Bruce's Commentaries / 06.26.2019

Bruce’s Metal Market Commentary – June 2019

June, 26 2019

Bruce’s Metal Market Commentary – June 2019 - Image

The 3 T’s: Tariffs. Trade Wars. Tweets.

There is a considerable amount of negative economic news out there right now. It is not negative at the same level as the Great Recession, just a softer tone to manufacturing and business. I concentrate on the indicators that most affect manufacturing.

Nondefense capital goods new orders excluding aircraft were down 0.9% in April. The forecasts I read predict further declines the second half of the year and into early 2020. Factory production also declined to its lowest level in 30 months. The forecast is for manufacturing to peak midyear and then slow down somewhat into next year. Another good leading indicator is the ISM, which fell from 52.6 last month to 50.6 now. Also declining are durable goods, retail sales, home sales, motor vehicles and car parts, and US freight demand has been down five months in a row. The good news is that freight rates are down 20% from their highs. Manufacturing activity for the rest of the world (ROW) also been declining.

China is also slowing down. The official PMI fell into contraction from 50.1 to 49.4. and the Caixin held steady at 50.2. China’s auto production and manufacturing is also down. Trade wars and tariffs are having an impact on the country’s economy. But there are predictions for China to grow the second half of this year. Earlier this year the country announced additional restrictions on scrap imports – including ferrous and nonferrous metals – that would begin in July. But now the Chinese government announced its intention to grant import licenses and implement scrap quotas by the end of June.

Where is the good news? The Material Handling Industry Business Activity Index, published by Prestige Economics, is all positive. That survey is taken at the end of each month and is a solid indicator. The Michigan consumer confidence index remains high. Jobs growth was slower but the unemployment rate is still 3.6%. Consumer spending and personal income are up and the core rate of inflation is still under 2%. Talk of a Federal Reserve rate cut is everywhere now. New orders and the business activity index were very strong, as were shipments, unfilled orders and future new orders. The NFIB Small Business Optimism Index indicated that small business sentiment in May increased 1.5 points to 105.0, eclipsing pre-shutdown levels.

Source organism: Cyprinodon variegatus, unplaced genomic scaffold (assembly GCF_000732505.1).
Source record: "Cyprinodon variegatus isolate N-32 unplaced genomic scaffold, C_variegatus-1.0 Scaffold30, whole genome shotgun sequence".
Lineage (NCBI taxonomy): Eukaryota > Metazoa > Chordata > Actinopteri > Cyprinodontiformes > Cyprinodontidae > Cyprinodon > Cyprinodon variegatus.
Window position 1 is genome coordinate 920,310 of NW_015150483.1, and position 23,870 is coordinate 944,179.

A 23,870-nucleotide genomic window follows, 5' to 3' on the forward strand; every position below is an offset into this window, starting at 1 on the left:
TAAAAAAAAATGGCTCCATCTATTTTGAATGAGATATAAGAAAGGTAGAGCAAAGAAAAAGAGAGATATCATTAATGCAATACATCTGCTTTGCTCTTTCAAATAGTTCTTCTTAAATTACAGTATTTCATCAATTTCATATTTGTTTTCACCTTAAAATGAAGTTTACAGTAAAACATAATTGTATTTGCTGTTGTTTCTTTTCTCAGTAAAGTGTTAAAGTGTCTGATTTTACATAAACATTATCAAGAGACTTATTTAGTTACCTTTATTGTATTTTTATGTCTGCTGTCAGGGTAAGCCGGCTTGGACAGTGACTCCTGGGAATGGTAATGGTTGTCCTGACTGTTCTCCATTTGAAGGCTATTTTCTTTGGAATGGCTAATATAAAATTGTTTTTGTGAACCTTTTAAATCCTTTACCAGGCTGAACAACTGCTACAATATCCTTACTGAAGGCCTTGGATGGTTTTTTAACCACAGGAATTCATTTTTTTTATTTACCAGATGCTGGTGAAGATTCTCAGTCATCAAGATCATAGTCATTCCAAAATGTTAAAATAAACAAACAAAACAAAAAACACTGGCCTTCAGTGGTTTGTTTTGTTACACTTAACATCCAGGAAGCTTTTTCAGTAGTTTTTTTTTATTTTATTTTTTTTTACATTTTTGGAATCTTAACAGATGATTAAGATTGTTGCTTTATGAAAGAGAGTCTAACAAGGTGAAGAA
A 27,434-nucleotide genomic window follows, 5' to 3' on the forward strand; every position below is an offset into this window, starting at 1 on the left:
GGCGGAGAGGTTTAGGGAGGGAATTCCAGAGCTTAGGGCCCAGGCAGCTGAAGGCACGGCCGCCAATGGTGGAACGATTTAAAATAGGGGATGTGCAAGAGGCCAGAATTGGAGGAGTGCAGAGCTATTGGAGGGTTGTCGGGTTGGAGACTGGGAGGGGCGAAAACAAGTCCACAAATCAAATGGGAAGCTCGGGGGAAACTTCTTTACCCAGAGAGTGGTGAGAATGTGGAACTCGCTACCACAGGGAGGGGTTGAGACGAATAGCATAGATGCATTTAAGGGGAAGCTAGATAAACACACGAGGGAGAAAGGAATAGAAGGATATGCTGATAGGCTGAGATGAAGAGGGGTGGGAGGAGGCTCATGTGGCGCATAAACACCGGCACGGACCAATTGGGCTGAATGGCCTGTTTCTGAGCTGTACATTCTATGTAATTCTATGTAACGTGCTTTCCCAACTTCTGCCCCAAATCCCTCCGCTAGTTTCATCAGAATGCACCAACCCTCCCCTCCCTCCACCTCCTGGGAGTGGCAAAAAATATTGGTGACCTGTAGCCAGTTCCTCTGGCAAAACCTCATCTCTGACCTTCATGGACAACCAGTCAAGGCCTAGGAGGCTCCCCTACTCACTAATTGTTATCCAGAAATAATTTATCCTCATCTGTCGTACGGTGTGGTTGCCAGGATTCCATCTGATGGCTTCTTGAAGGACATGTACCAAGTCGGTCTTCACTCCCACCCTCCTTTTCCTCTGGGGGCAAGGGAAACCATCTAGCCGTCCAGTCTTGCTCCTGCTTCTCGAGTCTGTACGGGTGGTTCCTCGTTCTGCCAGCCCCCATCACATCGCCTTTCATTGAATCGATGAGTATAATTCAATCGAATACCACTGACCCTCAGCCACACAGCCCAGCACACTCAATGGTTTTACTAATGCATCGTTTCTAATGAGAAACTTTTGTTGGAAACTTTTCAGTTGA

Never mind the good news. For the third month in a row, every metal price is lower. The ROW manufacturing activity has been declining since January 2018. US manufacturing is stronger than the ROW, but it too is now declining. This factor has a great impact on metal prices. I just attended the Harbor Aluminum Summit in Chicago where this was discussed, and they anticipate the manufacturing activity cycle will increase in the second half of this year, then decline again next year. I am including my notes and take-aways from the meeting as an attachment. Please take heed, I am a macro guy who is not good at taking notes.

Scrap aluminum markets remain ugly. That is not because business is bad, but some of the previously mentioned factors are at play in this sector as well. China will restrict global scrap imports starting July 1, or the end of June, and the 10% tariffs are attracting scrap to the US. Smelters are at capacity and are importing slab to roll into finished product — more scrap. Automotive aluminum sheet has a very high scrap rate and ROW aluminum production is set for its largest expansion to come on stream next year. Demand is good but not growing as fast as supply, therefore the mill scrap discounts continue to get wider for many alloys. Talk at the Harbor Aluminum Summit was of this potentially continuing for another five years.

Segregated aluminum alloys took the biggest hit, down 2 to 4 cents per pound. Secondary alloys fell 1 cent per pound, copper was down 16 cents and stainless was down 8 to 9 cents. Steel prices fell $20 per gross ton in the South. HRC is below $570 a ton and looks to be headed down to $500, which should benefit our manufacturers.

As a final note, our base of 500 manufacturers who cover many industries is having a solid year. We will continue to control what we can and make good business decisions. We have a simple philosophy at Shapiro: “Everyone makes a difference, and we will create our future.”

“The main ingredient to stardom is the rest of the team.”  -John Wooden

Work Safe. Work smart. Profits will follow.